Helena has been the editor of four magazines, including M Magazine, a supplement for the Abu Dhabi based National Newspaper and FIVE, a high-end fashion glossy, also published in Abu Dhabi. Helena was also editor in chief of 360 Life, a quarterly glossy magazine published with the Sports 360 Newspaper in Dubai, part of the Chalhoub Group. She writes a beauty blog wwwbeautyorbeast.uk.
Her third novel, The Arnolfini Marriage, based on a romance that evolves around a van Eyck masterpiece came out in 2016. As well as writing regularly for newspapers and magazines, Helena is also working on a thriller called Welcome to Sweden that will be published in spring 2018. Her latest non-fiction work Smart Women Don’t Get Wrinkles is out in hardback and will be out in paperback in January 2018.
Helena was educated at Durham University and lived in the Languedoc region of France for eight years, where the family still have a home. She lives in London with her husband Rupert and their three children.
More France Please, we’re British; Gibson Square 2004
Two Lipsticks and a Lover 2005; Gibson Square (hardback)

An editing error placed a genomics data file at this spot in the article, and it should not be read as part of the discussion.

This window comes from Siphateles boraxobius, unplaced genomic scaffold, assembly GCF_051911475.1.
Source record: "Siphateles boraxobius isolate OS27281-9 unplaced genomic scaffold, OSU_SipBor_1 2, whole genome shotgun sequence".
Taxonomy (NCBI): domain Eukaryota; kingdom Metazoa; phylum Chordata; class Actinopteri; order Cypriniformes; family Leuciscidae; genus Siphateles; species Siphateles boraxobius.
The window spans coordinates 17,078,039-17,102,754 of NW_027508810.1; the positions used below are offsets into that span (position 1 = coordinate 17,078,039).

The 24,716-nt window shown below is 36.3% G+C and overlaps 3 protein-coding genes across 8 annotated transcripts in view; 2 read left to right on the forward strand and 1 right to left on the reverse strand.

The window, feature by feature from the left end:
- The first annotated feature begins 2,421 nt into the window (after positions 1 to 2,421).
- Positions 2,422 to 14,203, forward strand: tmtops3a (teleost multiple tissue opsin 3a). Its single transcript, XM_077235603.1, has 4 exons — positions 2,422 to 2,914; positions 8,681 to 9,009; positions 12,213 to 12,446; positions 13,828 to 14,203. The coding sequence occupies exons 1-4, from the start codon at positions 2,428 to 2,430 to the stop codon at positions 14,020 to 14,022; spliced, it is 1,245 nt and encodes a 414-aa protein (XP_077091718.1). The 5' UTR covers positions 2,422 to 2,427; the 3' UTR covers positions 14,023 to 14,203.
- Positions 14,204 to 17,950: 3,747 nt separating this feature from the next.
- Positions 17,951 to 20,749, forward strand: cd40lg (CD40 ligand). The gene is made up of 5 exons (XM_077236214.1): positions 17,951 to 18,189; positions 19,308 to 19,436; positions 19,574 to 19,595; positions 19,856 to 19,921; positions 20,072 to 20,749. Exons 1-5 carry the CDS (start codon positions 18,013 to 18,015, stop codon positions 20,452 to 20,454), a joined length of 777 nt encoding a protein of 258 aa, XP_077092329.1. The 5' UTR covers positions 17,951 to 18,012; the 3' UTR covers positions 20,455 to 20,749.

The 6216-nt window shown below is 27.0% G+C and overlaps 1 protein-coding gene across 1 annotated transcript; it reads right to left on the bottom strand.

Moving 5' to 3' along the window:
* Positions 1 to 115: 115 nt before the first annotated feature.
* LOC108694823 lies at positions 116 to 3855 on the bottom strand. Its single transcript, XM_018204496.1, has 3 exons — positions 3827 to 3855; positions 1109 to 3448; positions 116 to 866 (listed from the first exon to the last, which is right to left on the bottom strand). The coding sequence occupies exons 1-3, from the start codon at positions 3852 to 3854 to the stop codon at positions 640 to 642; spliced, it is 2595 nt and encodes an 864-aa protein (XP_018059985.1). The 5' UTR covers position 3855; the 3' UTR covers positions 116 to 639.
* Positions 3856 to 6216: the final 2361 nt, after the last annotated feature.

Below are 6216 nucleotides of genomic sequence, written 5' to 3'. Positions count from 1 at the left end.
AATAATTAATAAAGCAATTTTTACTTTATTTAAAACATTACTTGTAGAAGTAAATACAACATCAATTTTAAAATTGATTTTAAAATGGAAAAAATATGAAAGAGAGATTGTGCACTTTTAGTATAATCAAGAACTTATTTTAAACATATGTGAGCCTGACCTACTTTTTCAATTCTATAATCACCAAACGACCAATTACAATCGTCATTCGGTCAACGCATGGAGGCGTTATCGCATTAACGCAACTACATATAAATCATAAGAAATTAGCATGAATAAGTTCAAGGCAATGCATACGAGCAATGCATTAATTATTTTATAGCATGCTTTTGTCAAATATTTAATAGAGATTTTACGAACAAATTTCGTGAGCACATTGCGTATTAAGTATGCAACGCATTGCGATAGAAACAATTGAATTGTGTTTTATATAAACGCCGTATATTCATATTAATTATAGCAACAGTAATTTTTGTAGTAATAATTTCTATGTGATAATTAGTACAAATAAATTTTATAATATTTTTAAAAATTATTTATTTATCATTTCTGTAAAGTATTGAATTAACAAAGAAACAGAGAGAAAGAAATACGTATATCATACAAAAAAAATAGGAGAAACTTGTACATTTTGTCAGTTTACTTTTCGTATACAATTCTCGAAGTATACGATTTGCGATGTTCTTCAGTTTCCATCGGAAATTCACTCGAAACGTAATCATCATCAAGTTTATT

All You Need to be Impossibly French; (US version of above) Penguin 2006
Two Lipsticks and a Lover; Arrow Books (paperback) 2007
Ciao Bella Gibson Square; (hardback) 2006
Ciao Bella Gibson Square; (paperback) 2007
So Chic! (French version of Two Lipsticks) Leduc Editions 2008 (also translated into Chinese, Russian and Thai)
More, More France; Gibson Square 2009
To Hell in High Heels; Arrow Books 2009 (also translated into Polish)
The Viva Mayr Diet; Harper Collins 2009
Love in a Warm Climate; Gibson Square 2011
The Ex-Factor; Gibson Square 2013
Smart Women Don’t Get Wrinkles; Gibson Square 2016
The Arnolfini Marriage; Amazon Kindle December 2016
Smart Women Don’t Get Wrinkles (paperback); Gibson Square January 2018
Welcome to Sweden; Gibson Square spring 2018